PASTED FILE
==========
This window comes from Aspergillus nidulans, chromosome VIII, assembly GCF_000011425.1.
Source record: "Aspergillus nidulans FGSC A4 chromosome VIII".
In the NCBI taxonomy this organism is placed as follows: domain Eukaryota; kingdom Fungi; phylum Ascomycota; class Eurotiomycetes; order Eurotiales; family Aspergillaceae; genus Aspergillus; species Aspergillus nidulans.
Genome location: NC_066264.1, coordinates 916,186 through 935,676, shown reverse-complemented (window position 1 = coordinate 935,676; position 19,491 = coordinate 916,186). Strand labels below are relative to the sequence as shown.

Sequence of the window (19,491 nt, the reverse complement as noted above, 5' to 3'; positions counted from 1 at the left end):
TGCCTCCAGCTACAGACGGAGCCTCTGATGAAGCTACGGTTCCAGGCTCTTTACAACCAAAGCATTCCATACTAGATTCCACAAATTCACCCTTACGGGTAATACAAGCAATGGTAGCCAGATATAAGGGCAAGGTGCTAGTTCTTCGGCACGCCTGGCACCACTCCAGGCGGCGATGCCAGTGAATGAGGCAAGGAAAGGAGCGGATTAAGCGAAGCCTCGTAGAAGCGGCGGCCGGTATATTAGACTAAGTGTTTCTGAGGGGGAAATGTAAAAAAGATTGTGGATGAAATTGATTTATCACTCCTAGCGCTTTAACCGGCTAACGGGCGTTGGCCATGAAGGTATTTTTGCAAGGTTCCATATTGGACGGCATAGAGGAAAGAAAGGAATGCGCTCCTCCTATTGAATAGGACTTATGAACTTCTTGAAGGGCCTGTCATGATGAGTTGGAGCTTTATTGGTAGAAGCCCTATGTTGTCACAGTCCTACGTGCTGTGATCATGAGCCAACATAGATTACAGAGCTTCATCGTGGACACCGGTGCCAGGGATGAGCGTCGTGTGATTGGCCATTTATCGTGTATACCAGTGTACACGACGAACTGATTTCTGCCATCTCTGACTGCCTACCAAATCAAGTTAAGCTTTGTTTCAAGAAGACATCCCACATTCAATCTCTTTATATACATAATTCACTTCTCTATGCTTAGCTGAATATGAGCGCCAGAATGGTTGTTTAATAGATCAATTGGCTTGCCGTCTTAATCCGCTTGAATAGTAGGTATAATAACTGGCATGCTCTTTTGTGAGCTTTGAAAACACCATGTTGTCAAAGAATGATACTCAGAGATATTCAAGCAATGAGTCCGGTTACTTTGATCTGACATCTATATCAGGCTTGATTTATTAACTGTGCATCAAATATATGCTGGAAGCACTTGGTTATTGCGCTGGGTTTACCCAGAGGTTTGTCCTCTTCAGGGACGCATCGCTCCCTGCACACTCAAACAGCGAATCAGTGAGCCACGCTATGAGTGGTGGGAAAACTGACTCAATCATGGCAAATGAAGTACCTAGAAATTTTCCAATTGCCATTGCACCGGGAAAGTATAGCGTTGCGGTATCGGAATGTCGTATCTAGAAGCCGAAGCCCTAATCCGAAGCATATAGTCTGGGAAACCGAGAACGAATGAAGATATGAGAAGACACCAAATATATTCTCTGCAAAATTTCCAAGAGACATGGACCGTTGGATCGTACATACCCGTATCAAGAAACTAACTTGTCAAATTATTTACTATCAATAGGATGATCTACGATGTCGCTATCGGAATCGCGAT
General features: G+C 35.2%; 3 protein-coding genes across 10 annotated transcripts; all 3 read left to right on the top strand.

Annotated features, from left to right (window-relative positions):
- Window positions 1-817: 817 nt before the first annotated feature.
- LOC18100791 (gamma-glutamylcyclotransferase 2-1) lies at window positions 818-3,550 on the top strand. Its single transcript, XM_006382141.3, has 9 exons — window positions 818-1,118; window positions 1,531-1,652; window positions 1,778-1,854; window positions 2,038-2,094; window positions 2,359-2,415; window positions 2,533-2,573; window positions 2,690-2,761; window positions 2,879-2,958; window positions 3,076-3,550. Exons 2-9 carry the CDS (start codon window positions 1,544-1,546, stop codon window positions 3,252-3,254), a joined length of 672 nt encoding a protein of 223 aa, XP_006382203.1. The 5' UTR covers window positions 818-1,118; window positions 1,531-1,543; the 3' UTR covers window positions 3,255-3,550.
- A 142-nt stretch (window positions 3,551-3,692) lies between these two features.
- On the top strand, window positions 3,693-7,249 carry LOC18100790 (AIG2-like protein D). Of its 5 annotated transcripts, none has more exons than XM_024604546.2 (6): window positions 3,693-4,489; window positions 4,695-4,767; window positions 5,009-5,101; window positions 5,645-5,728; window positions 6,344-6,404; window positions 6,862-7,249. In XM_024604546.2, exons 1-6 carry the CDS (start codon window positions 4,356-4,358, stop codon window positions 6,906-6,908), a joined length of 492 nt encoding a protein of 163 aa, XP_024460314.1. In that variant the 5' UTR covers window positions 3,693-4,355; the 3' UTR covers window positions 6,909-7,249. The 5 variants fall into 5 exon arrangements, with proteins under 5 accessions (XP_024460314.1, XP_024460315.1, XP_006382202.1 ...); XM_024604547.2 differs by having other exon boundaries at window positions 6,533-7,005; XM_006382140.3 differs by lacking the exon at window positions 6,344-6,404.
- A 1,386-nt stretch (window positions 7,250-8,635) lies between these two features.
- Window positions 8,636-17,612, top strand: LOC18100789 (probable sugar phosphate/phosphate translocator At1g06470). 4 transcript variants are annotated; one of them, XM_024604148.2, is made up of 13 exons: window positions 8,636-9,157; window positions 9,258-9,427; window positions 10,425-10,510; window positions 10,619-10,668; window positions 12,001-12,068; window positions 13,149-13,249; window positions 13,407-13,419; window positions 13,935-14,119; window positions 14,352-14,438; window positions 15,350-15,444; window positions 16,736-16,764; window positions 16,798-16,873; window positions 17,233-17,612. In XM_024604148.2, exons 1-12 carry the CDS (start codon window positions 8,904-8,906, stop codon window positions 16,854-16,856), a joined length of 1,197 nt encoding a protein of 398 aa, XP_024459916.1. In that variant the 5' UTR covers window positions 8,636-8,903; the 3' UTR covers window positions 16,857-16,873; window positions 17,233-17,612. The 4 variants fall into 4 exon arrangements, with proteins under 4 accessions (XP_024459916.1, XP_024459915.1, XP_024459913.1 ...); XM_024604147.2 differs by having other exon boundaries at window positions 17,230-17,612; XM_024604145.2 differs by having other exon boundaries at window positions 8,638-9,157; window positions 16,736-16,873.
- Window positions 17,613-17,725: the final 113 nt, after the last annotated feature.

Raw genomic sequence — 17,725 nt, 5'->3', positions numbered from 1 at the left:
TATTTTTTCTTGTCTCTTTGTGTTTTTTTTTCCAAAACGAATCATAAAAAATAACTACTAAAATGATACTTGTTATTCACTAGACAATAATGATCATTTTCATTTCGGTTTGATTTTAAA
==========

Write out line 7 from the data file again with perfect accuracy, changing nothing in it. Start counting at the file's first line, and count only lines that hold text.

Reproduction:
General features: G+C 35.2%; 3 protein-coding genes across 10 annotated transcripts; all 3 read left to right on the top strand.